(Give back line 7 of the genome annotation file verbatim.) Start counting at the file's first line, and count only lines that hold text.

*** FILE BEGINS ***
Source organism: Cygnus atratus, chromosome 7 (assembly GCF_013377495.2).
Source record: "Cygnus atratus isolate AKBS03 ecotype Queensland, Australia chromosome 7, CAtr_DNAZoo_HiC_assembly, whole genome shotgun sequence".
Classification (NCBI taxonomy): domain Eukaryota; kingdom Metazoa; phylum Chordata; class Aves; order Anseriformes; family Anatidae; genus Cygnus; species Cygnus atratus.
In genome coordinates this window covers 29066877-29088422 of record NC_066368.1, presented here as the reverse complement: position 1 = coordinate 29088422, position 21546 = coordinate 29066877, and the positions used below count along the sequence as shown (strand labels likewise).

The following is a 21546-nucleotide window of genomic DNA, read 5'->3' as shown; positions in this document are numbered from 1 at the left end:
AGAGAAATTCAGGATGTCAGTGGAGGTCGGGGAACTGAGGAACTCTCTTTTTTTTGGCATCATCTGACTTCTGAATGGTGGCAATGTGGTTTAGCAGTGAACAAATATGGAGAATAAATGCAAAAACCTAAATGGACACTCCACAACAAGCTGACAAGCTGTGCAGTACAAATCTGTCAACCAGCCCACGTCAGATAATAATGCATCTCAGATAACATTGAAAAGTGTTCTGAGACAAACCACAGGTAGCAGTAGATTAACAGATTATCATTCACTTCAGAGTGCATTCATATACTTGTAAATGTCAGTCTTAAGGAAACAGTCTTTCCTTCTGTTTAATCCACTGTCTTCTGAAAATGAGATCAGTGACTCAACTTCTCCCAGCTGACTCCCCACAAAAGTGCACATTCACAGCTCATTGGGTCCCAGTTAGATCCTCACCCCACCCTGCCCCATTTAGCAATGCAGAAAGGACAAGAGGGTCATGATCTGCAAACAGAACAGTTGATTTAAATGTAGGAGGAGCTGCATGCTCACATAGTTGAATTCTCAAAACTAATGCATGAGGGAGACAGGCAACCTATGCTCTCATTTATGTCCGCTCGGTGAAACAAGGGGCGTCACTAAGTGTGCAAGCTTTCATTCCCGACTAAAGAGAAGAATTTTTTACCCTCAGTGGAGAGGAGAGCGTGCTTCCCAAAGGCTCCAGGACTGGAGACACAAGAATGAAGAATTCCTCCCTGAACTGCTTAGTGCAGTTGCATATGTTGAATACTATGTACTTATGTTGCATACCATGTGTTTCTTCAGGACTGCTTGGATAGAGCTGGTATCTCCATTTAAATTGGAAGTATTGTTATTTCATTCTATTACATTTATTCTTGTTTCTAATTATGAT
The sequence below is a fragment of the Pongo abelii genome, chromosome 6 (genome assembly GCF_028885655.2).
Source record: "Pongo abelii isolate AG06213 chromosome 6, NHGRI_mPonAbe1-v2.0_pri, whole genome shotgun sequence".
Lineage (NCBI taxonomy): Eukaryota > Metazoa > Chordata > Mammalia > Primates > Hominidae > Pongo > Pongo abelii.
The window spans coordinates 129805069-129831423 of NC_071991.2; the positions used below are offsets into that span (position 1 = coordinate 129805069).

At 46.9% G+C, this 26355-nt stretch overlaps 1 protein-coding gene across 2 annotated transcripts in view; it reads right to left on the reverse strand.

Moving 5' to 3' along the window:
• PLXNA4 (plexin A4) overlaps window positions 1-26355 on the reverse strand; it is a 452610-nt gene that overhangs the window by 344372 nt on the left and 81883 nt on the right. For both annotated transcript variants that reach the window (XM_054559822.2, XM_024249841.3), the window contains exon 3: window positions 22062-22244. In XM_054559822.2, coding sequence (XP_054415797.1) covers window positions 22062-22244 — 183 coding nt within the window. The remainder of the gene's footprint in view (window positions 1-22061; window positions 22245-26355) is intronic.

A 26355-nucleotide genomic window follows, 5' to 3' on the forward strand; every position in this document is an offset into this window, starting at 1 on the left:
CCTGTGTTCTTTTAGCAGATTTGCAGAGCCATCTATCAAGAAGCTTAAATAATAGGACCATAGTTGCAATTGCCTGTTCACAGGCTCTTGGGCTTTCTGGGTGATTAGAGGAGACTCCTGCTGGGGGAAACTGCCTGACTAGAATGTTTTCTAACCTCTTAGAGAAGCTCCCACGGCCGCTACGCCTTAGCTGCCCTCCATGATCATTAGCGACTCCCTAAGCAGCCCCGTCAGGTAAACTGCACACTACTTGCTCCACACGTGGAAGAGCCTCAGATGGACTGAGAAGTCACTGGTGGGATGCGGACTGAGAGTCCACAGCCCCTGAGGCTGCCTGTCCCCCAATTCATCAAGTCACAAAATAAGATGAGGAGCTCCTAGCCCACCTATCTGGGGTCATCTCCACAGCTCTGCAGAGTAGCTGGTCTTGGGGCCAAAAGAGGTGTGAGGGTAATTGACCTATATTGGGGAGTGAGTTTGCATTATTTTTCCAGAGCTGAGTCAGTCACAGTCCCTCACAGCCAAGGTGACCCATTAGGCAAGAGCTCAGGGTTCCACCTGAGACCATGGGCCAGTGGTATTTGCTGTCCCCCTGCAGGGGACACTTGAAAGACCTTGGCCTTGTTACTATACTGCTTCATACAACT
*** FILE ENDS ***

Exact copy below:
The sequence below is a fragment of the Pongo abelii genome, chromosome 6 (genome assembly GCF_028885655.2).